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HITECH Privacy Compliance Gets Trickier – Meaningful Use Monday

Posted on July 9, 2012 I Written By

Anne Zieger is a healthcare journalist who has written about the industry for 30 years. Her work has appeared in all of the leading healthcare industry publications, and she's served as editor in chief of several healthcare B2B sites.

It’s been a very interesting few weeks for privacy protection under  HIPAA. Just in case you haven’t had a chance to catch up on them,  here’s what’s going on.  The OCR has announced the protocols under which it’s going to perform audits required by HITECH.

Here’s how OCR is going to check both you and business associates for compliance with the HIPAA Privacy Rule,  Security Rule and Breach Notification Rule. Here’s a summary from the Beyond Healthcare  Reform blog from lawfirm Faegre Baker Daniels:

Privacy Rule Security Rule
Notices of privacy practices Administrative Safeguards
Right to request privacy protection for PHI Physical Safeguards
Access to PHI Technical Safeguards
Administrative requirements
Uses and disclosures of PHI
Amendment of PHI
Accountings of disclosures

Meanwhile, there’s the matter of the temperature being turned up on your relationship with your business partners. As things stand, maintaining HIPAA-level control over information once it leaves your facility or office is hard enough.  Since 2009, HITECH has required covered entities and business associates to disclose if they’d used information on patients — including for treatment, payment or operations — if the access was through an EMR.

While that’s sticky to enforce, it mostly affects providers, not the business associates in most cases. But things could get a little trickier going forward.  A new proposed rule would now require a basic access report applying not just to EMRs, but also to uses and disclosures of e-PHI in a designated record set.

As the Beyond Healthcare Reform blog notes, this could mean that health plans and business associates (if they have a designated records set) would have to provide the access reports for everything, including treatment, payment and operations.

I doubt any of us are surprised to see OCR getting tougher on data sharing;  in fact, I’d argue that it’s overdue. The question is whether in the mean time, the near-daily data breaches we see (stolen laptops with unencrypted data, lost data disks) still haunt us.  Scary times.

SCOTUS Decision Likely to Indirectly Affect mHealth

Posted on I Written By

Katie Clark is originally from Colorado and currently lives in Utah with her husband and son. She writes primarily for Smart Phone Health Care, but contributes to several Health Care Scene blogs, including EMR Thoughts, EMR and EHR, and EMR and HIPAA. She enjoys learning about Health IT and mHealth, and finding ways to improve her own health along the way.

The recent ruling on the ACA by the Supreme Court has certainly caused quite the stir. Comment boards, Facebook statuses, and dinner-table discussions around the country have revolved around this ruling, for better and for worse. Will the SCOTUS decision affect mHealth? According to David Lee Scher, MD, it will. In his recent article at mhimss.com, with the millions of people affected by it, mHealth may be able to help those who may benefit the most. He discussed five ways SCOTUS is going to affect mHealth, which are:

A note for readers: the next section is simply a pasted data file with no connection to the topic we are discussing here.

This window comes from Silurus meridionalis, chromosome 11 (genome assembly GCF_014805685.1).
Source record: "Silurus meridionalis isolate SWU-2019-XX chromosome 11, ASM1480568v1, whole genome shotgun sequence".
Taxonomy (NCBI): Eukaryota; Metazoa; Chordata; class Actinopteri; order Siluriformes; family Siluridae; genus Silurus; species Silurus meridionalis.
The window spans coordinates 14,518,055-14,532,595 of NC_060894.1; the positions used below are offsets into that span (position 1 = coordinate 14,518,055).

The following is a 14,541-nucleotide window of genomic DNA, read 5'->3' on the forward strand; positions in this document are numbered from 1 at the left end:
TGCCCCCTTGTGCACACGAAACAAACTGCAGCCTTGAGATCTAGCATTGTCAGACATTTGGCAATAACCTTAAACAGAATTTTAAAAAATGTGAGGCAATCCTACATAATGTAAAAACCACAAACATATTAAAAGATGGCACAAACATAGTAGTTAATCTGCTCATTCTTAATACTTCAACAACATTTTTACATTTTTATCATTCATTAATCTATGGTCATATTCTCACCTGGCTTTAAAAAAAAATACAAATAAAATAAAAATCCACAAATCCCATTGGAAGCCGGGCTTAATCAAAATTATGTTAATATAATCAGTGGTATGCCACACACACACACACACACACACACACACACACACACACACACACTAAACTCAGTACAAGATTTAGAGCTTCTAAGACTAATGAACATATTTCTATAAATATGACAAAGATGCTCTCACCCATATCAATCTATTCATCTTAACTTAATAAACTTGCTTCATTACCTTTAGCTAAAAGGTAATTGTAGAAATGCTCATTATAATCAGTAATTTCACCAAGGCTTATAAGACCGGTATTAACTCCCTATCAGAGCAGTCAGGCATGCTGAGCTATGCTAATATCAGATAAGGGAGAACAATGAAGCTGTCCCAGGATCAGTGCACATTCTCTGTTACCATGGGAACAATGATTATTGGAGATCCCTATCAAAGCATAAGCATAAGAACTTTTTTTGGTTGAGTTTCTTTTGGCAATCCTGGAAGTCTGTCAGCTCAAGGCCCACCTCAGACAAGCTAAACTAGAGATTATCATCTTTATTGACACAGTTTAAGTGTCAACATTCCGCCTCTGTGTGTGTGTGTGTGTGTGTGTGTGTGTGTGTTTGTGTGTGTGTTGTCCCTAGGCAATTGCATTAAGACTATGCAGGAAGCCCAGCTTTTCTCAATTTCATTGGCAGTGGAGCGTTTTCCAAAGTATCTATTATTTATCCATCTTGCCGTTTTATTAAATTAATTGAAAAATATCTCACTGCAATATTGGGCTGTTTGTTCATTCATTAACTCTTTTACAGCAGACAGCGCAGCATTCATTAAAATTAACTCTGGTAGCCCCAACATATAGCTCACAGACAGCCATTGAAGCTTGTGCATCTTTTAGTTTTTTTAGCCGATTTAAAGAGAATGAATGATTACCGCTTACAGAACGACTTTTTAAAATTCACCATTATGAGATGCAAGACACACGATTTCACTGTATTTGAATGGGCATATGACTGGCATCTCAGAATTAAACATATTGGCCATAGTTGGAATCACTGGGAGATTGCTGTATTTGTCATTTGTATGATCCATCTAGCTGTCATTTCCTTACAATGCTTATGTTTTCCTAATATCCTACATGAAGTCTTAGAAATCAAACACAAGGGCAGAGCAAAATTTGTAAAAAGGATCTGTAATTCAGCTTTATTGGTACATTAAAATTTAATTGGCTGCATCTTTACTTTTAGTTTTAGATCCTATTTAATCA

1. The healthcare infrastructure will benefit from digital and mobile health technologies: Because resources will be stretched thin as millions of uninsured Americans scramble for insurance, Scher believes that Medicaid providers will likely find the easiest way to communicate with new enrollees will be by enrolling them in mobile programs. He said that “it would be much easier to provide public service announcements that include how to donwload an app to enroll or obtain information on benefits than hire thousands of customer service representatives creating countless hours of telephone waiting time and the purchase of streamed music for the wait.”
  2. The increased demand for mHealth will necessitate a more industry-friendly regulatory process: Recent talk of the FDA regulating mobile health apps has made app makers everywhere a bit antsy. However, the SCOTUS decision may cause the mHealth to be in more demand than ever. This will hopefully create a better regulation process, that is unique to mHealth, and “not adaptation of the same processes with retrofitting of definitions and reviews.”
  3. Health information exchanges will be critical for Medicaid success: With the expected growth of Medicaid, the states that are behind in health care IT for Medicaid will likely be forced to get more up to date.
  4. Patient engagement will become a necessity: People are going to have to become more involved with their health care. mHealth technology will help with self-management, from diagnosing symptoms, making appointments, and finding providers through the use of mobile apps. Hospitals and physicians will also benefit by being able to transmit public service announcements.
  5. It will expedite transition from fee-for-service to bundled and outcomes-based reimbursement, facilitating mHealth adoption: The bundled and outcomes-based reimbursement model is far more economical and efficient than fee-for-service. Because mHealth has those same qualities, it will likely be used in the outcomes-based reimbursement.

I think Scher has made some good points and that mHealth will most definitely be affected by the SCOTUS decision. He summed up his article very well, in my opinion, with this:

So while the SCOTUS decision will not directly affect mHealth, its ramifications will, in my opinion, not only facilitate by create the absolute need for proliferation and adoption of the technologies. It will also foster a participatory medicine mentality by necessity, and mHealth will be there when it happens.